Tips, Quips, and Pearls| Volume 57, ISSUE 2, P357-363, March 2018

Arthroscopy of the First Metatarsophalangeal Joint

  • Kenichiro Nakajima
    Address correspondence to:Department of Orthopaedic Surgery, Yashio Central General Hospital, 845 Minamikawasaki, Yashio-shi, Saitama 340-0814, Japan.
    Orthopedic Surgeon, Department of Orthopaedic Surgery, Yashio Central General Hospital, Saitama, Japan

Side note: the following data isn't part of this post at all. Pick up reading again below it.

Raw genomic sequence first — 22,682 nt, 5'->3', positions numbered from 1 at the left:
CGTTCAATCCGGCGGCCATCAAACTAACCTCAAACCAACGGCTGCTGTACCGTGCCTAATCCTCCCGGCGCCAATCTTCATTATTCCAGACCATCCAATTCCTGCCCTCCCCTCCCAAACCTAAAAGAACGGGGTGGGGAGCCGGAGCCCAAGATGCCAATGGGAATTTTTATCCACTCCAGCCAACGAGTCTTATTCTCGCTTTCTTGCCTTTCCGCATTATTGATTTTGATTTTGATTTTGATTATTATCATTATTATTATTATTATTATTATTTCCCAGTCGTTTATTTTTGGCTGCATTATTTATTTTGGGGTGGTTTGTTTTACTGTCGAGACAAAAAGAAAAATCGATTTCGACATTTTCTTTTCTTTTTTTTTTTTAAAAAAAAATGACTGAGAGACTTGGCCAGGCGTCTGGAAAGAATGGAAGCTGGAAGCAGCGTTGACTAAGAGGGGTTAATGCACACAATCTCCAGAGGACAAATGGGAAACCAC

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      Arthroscopic treatments for the first metatarsophalangeal joint have not spread fully owing to a number of factors. First, in the common arthroscopic view, the joint is observed from above, which makes the structures difficult to grasp and the dorsal aspect of the joint difficult to visualize and treat. Second, techniques for widening the view have not yet been reported. Third, the portals necessary for observation and treatment with hallux sesamoids have not yet been established. Finally, techniques for detecting the sesamoids have not been previously reported. We have developed a method for first metatarsophalangeal joint arthroscopy by treating 14 patients with hallux rigidus and 9 patients with hallux sesamoid disorders. We report a new method that combines a variety of arthroscopic techniques. Our study has 4 novel points. First, in our arthroscopic technique, the joint can be examined from the medial side because traction is directly and horizontally applied to the great toe using an adjustable traction device with the surgeon standing on the unoperated side. The technique enables observation of the dorsal aspect of the metatarsal head and proximal phalanx and makes the structures easier to grasp. Second, the coagulator technique as an arthroscopic aid is demonstrated. Third, all aspects of the joint, including the sesamoids, can be observed through our 4 portals. Finally, techniques for detecting the sesamoids are identified. We believe our novel method will ensure that arthroscopy of the first metatarsophalangeal joint is easier than previously described methods.


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